American publishers of illustrated books appear to be going the same way American buyers of cars have gone in the past decade--overseas.
"The element of craftsmanship is not part of the American psychology," said Andrew Stewart, president of Stewart, Tabori and Chang of New York, a publisher of high-quality illustrated and photographic books.
"Yes, there are good firms here, such as Acme in Boston, but the cost is twice as much as overseas," Stewart said.
"Prices are definitely competitive in the Far East and elsewhere, particularly in four-color work," said Sam Last, vice president for production at Bantam Books.
"It's not just prices, it's quality. Book production here is boring," said Joe Scrocco, who is production vice president at Unicorn Publishing House, based in Parsippany, N.J. The company publishes mainly children's books and illustrated books.
The three men said they feel it is worth a publisher's while to look overseas for production of books including color, photography and illustrations. But it is not to a publisher's advantage if the product is all text, such as fiction.
"You can get quick reprints here. You don't need the same quality as you would for art or photography books, and there's the shipping time consideration," said Stewart, who was president of Harry N. Abrams Inc. before he co-founded Stewart, Tabori and Chang.
One of this country's largest book manufacturers is R. R. Donnelly & Sons. The company's senior vice president for Eastern sales, Jerry Butler, countered some of the publishers' criticisms.
"I disagree that craftsmanship has gone," he said. "Apprentice programs still exist and have a place in manufacturing, and I mean throughout the industry, not just at Donnelly. The employees go through the program to become journeymen and then work at their crafts.
"We also have electronic assistance now, innovative methods such as electronic eyes that watch quality. If you mean by craftsmanship that there is less hands-on work, yes, there is less because electronic methods are more competitive," Butler said.
For many publishers, the manufacturing provision clause in the U.S. copyright act also is a major consideration. The clause says that if a book with less than 50% visual art content is manufactured overseas, it loses its U.S. copyright protection.
That clause protects U.S. book manufacturers, but it expires July 1, 1986, unless renewed by the President. If it is not renewed, American book manufacturers face stiff competition from European and Asian colleagues.
"One problem in the United States," Unicorn's Scrocco, said, "is that every feature you want added costs more. That's not so in Korea. Another is that, with high-volume production here, you are talking about using web printing instead of sheet printing.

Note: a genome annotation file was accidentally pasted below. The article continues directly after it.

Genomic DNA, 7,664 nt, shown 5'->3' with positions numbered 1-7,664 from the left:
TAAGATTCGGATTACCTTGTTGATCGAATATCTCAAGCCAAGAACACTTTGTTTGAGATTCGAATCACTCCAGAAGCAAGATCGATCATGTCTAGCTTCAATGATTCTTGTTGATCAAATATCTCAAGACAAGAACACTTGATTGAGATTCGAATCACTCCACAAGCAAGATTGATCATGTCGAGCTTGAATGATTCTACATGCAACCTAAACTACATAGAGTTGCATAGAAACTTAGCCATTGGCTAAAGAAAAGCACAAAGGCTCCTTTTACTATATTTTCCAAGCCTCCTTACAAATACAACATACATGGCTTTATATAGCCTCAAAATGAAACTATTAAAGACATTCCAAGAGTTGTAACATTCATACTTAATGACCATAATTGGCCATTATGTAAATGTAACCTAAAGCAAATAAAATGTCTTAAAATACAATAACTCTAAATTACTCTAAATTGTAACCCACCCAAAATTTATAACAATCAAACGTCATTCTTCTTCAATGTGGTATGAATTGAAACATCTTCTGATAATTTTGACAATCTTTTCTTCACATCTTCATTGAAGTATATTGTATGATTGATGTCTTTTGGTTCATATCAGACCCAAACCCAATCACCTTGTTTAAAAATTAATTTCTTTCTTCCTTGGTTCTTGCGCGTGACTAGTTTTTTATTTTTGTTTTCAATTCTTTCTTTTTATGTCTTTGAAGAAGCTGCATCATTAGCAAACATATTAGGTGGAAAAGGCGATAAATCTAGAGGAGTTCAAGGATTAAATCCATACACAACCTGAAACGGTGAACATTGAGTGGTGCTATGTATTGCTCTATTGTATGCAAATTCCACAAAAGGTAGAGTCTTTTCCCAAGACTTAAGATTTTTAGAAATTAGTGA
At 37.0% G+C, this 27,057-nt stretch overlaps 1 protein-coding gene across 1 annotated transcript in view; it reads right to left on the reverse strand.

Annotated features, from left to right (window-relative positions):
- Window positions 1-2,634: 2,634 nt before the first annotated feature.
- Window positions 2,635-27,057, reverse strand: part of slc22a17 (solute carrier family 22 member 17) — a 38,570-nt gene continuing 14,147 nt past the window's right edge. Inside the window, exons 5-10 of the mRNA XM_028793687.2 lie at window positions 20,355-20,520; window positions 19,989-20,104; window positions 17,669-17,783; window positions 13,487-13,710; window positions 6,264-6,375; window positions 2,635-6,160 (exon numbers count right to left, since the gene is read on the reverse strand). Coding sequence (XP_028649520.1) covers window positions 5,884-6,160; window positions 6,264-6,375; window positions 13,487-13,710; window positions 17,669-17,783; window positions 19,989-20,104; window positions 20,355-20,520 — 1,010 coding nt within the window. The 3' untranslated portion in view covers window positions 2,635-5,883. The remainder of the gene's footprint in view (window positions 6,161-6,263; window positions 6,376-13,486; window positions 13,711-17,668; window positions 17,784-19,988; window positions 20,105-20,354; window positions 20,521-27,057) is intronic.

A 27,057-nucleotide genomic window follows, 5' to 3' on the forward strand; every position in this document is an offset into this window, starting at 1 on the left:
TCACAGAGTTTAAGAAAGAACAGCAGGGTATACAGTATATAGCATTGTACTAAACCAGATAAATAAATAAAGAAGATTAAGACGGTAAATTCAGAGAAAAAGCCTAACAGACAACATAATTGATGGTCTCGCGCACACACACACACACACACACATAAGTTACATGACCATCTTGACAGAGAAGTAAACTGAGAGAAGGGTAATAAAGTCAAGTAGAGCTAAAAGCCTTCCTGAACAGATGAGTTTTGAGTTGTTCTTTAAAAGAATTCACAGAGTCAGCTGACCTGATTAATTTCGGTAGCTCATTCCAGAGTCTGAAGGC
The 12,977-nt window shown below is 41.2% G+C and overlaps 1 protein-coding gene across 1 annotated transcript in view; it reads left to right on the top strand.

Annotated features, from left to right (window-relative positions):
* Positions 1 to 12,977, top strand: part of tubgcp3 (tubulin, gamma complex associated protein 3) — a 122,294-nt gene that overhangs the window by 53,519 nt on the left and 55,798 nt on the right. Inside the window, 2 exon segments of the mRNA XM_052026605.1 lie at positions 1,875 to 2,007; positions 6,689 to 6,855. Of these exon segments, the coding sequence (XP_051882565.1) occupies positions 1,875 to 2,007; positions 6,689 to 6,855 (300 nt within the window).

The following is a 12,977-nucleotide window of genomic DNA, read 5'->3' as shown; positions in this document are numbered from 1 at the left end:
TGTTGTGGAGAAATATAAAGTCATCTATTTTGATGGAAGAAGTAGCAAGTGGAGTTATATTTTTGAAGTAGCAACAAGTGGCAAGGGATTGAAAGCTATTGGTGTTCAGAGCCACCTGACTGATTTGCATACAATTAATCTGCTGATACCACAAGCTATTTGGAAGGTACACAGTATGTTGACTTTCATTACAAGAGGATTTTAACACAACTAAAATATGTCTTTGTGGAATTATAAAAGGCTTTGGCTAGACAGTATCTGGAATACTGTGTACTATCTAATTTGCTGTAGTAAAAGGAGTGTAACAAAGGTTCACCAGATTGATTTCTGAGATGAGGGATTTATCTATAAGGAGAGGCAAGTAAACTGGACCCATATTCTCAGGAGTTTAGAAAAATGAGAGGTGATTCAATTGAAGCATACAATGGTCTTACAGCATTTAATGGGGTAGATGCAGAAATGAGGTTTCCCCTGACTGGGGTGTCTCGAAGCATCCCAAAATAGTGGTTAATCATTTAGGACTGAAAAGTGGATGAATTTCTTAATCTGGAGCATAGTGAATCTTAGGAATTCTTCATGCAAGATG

"In web printing you use a single roll of paper and the entire book is run off at once and you can run into problems such as paper stretching, which means you might get ghosts in your picture. And if you're standing there watching and see a color you don't like, you're afraid to stop the presses because you're charged for paper wastage," Scrocco said.
"With sheet printing, it's slower because individual sheets of paper are fed in and pages are printed at once instead of a whole book. But the cost is too high for high-volume printing," he said.
"There are good firms here--Arcata, Morgan Press, Rapoport Printing--but for a small publisher to pay their prices, the cost of the book goes higher and the public winds up waiting for remaindering or goes to the public library for the book," Scrocco said.
Creative Graphics International of New York City represents overseas book manufacturers. Through Creative Graphics, Unicorn has dealt with Samwah of Seoul, Korea.
Creative Graphics's chief is Yoh Jinno, 34, who described the difference in cost.
"For a 9-inch-by-9-inch paperback, 160 pages, of which 150 pages are four-color and 10 are black and white, using sheet-fed press, Smyth sewn (binding), 10,000 copies: In the United States it would cost $73,000; in Japan, $53,000 plus six cents per pound import duty; in Korea, $38,500 and no duty to pay," Jinno said.
Korea falls under the General Systems Preference category designed by the United States to help developing countries. Certain imports from that country therefore are exempt from duty or are taxed at a lower rate.
With such competition, American book manufacturers are going to have to assess their services, and they are aware of the situation.
"I think the manufacturing industry is concerned; it is working on it. I could not say now the major manufacturers have the solution for that book publisher who has special needs," R. R. Donnelly's Butler said, "and it distresses me."